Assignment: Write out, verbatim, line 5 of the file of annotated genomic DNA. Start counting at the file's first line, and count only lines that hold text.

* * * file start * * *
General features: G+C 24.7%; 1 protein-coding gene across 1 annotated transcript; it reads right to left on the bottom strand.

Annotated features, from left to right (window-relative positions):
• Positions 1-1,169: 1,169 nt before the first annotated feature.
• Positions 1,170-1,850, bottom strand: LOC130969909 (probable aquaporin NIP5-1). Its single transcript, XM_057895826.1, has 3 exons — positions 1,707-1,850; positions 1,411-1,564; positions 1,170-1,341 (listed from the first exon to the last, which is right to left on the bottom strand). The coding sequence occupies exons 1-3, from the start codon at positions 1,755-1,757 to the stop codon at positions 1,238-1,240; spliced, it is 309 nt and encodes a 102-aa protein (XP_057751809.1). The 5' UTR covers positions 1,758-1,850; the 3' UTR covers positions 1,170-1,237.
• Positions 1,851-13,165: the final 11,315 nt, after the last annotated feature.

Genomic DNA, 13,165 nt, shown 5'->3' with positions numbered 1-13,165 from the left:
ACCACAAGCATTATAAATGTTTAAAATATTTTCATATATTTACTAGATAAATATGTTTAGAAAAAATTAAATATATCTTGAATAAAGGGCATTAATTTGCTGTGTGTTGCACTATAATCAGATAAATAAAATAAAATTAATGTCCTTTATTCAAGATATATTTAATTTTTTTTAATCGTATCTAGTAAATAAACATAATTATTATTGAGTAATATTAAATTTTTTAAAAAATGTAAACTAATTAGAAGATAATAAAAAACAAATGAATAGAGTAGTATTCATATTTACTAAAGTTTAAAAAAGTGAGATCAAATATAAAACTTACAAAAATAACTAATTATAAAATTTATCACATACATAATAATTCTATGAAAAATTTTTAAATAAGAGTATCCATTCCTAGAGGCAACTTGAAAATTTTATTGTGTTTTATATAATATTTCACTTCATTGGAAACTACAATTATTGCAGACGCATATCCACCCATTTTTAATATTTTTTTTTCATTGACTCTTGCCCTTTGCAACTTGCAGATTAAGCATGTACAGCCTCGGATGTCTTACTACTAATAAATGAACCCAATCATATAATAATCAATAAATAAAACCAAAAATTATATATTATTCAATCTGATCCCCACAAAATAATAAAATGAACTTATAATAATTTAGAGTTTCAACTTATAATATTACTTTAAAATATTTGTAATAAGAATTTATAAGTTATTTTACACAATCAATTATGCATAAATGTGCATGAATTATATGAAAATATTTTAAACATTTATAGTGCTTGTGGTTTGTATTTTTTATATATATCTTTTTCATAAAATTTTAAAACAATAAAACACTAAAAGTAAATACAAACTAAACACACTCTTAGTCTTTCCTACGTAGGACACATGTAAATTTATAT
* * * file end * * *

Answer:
• Positions 1,851-13,165: the final 11,315 nt, after the last annotated feature.